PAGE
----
A previous version of this article had the headline "Why the best R6 women’s team has been banned from the biggest women’s tournament". The article also incorrectly implied that the reason was due to a recently-introduced rule.
Neither the w7m female team nor its players have been banned. Additionally, the rule that will prevent them from playing together in the future has not been introduced recently and has always been a requirement of the Circuito Femenino.
SiegeGG apologizes for the grave error in reporting for this article.
The Circuito Femenino has always required its players to be residents in Brazil to compete there and in the Copa do Brasil. In compliance with that rule, w7m esports has had its three Argentine players in Brazil "since March", shortly before the organization publicly announced its signing.
However, moving forward from Stage 4 of the Circuito Femenino, or the Women's Circuit, the Argentine players will seemingly not be able to remain in Brazil in compliance with the league's rules. As a result, the w7m female roster will no longer be competing together.
The w7m female roster can still continue in the Circuito Femenino as it stands if its Argentine players can return to Brazil for Stage 5 and the Circuito Femenino Finals in Nov. 2022, should they opt to do so.
This news was first shared in an interview with w7m's Lucía "LuliArlequina" Campello on Jul. 13, but was misinterpreted by SiegeGG in our reporting. Once again, we apologize for the error and improper fact-checking on our end.
The Circuito Feminino in Latin America is the world’s biggest and most consistent women's tournament, with R$170,000 (~$31,500) available as a prize pool across five stages before a R$101,000 (~$18,500) Final in November.
So far, four of the five stages have been played. W7m esports female have won three of them and were runners-up in the fourth. This makes them the closest thing we have to the world’s best all-women’s team in Rainbow Six Siege.
Unfortunately, they will not compete in Stage 5, as Ubisoft has effectively banned them.
This is because the tournament is run by Ubisoft’s Brazilian office, which means that the victors win a spot in the Brazil Cup tournament. W7m esports female, meanwhile, is an Argentinian-majority roster.
This has only recently become an issue, after Ubisoft added a new rule that aims to ensure all Circuito Feminino participants currently reside in Brazil. But this rule only impacts a single team; w7m esports female.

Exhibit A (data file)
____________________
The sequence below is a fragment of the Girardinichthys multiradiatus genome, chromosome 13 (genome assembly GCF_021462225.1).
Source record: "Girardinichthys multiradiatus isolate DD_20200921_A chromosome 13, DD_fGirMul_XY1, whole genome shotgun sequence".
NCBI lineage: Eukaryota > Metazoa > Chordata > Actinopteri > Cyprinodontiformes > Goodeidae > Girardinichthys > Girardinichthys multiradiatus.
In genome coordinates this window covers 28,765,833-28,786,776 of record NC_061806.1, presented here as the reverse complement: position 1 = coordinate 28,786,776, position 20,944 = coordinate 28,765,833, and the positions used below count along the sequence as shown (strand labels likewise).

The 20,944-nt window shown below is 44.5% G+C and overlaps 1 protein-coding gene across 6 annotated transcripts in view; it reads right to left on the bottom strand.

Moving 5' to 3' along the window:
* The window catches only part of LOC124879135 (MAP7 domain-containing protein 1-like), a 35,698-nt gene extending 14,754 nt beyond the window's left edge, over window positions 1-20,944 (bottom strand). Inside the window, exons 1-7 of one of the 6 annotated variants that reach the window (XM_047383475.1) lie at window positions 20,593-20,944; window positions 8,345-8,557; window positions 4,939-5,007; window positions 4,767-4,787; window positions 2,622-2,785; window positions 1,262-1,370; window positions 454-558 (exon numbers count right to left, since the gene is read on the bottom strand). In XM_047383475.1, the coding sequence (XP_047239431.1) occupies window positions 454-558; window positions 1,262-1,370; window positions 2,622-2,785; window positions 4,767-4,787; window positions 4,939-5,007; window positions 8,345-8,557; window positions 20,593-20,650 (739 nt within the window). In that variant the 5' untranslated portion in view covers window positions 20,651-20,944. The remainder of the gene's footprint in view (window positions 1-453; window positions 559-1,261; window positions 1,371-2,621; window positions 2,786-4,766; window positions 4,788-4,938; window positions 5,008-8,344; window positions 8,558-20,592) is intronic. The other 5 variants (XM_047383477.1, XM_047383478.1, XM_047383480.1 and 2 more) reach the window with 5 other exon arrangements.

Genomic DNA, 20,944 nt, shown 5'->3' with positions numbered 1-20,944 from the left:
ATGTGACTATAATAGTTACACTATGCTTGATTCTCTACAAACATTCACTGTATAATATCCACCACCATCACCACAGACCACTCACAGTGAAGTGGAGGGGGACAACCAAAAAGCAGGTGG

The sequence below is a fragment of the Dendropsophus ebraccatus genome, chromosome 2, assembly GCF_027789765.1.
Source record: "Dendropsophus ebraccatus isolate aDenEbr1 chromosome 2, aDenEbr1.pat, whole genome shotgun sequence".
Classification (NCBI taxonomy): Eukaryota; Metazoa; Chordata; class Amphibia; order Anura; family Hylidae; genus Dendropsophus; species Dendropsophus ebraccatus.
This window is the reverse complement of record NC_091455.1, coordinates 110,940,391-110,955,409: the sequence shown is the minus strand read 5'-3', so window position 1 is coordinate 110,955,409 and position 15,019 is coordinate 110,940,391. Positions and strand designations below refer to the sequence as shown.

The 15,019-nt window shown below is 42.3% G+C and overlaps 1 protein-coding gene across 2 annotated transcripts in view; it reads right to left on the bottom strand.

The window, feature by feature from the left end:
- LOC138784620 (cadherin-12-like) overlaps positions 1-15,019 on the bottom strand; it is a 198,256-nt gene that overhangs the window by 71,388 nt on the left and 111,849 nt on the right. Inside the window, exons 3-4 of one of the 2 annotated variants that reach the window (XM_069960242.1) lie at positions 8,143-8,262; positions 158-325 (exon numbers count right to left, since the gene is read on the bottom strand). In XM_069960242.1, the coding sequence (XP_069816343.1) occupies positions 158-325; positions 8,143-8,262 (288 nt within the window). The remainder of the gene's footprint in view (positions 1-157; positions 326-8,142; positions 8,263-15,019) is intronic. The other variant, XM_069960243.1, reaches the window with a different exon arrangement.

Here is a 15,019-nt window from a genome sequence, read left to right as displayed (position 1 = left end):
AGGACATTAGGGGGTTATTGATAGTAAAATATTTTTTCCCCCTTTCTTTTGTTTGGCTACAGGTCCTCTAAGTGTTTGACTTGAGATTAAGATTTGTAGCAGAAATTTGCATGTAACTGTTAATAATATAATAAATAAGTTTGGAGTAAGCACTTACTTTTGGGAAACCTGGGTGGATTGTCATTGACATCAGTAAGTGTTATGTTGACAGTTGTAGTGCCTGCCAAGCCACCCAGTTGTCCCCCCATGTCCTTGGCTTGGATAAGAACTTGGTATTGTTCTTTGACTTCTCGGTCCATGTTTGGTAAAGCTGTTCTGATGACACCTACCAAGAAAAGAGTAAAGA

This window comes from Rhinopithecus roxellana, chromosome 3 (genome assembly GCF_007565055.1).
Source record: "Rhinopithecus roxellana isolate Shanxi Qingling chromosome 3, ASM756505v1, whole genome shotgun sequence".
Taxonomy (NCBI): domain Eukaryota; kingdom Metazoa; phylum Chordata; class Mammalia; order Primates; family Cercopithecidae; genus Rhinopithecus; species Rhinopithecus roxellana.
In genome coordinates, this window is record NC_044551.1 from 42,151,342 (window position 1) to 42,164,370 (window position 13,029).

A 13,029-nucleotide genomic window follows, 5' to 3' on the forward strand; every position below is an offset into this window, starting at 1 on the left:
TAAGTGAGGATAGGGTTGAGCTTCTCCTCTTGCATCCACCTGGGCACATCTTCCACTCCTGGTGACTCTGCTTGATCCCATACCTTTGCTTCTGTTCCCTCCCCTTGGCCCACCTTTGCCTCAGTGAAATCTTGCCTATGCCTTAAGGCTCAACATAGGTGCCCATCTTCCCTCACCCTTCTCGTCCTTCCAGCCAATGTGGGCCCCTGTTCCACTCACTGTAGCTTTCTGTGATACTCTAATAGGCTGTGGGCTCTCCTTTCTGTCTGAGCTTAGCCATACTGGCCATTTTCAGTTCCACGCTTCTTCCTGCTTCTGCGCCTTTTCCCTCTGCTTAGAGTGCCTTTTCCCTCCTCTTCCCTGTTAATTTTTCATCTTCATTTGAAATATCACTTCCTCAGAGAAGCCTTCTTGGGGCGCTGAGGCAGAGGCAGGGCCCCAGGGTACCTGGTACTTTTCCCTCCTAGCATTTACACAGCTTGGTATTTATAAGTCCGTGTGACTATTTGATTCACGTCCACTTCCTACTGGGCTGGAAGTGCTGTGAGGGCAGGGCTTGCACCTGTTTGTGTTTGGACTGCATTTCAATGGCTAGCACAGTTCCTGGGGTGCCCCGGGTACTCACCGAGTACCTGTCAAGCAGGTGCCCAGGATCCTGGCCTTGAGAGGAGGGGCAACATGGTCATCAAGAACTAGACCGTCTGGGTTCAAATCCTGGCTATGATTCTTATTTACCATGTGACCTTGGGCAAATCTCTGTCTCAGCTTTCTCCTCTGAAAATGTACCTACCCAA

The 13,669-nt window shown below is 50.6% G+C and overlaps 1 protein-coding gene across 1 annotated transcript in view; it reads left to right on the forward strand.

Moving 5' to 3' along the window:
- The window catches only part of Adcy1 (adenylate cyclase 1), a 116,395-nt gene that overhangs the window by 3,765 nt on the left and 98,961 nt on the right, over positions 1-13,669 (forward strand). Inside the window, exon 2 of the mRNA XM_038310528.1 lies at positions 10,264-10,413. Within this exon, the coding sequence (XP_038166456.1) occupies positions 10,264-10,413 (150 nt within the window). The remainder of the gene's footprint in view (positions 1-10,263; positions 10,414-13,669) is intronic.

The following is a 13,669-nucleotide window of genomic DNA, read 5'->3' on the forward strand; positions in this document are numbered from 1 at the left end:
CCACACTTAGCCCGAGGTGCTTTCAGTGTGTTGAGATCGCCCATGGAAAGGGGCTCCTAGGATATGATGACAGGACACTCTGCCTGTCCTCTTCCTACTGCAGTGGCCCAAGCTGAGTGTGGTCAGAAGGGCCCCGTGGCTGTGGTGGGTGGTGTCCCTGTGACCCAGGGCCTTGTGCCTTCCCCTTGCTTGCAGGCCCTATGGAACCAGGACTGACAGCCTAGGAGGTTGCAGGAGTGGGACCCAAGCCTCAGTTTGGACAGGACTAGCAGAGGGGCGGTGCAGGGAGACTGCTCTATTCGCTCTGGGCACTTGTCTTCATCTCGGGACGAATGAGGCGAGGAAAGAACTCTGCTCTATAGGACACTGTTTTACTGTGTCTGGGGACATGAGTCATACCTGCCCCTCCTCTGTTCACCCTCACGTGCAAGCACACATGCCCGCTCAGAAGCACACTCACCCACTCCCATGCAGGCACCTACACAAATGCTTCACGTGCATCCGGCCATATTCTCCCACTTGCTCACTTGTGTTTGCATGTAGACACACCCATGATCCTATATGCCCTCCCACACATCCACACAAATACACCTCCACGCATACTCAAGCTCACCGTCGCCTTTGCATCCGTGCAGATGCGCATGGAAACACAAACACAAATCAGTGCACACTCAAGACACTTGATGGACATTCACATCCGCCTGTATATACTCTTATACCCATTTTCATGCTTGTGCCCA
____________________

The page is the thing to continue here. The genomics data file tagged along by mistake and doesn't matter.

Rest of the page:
From Ubisoft Brazil’s point of view, this is somewhat understandable. A tournament called the Brazil Cup having a roster from the Sudamericano subdivision seems a bit out of order, especially as it stops other Brazilian women’s teams (such as Black Dragons Female) from competing there instead.
Nevertheless, this is still a fairly baffling decision that flies in the face of the Circuito Feminino’s aims. There is no real reason why w7m can’t compete in this tournament, as there have been no ping issues and no part of it is a LAN tournament.
Furthermore, Ubisoft could have changed the rules to give the top-placed Brazilian roster the Brazil Cup spot, while still allowing w7m to compete in the women’s only portion of the event.
By making this change, Ubisoft has in effect targeted a specific roster, likely because they were just too good. If w7m hadn’t qualified for back-to-back Brazil Cup tournaments and somewhat shown up the local competition, it is possible that no rules would have been changed as there would be no reason to change anything.
Worse still, there is no local Argentinian alternative, as the only other notable women's tournament is the Girls On Six… which has recently become a qualifier event for the Circuito Feminino. This was the reason why the Circuito Feminino wasn’t nation locked to begin with, despite being Brazil-based, because there was simply no alternative.
This all means that a tournament explicitly run to promote women in esports has effectively ended the careers of the most successful women’s team in the esport.
W7m esports female now won’t be able to compete in the Stage 5 of the Women’s Circuit or the Women’s Circuit Finals, which could have netted them R$65,000 ($30,500) of winnings -- or the equivalent of over $6,000 per player. Instead, Ubisoft Brazil’s actions mean that the entirely-Brazilian Black Dragons Female roster will very likely win this money instead.
It doesn’t take a genius to see that this is wrong. This change will hurt the quality of the competition and the viewership levels, which does nothing but set back women’s tournaments.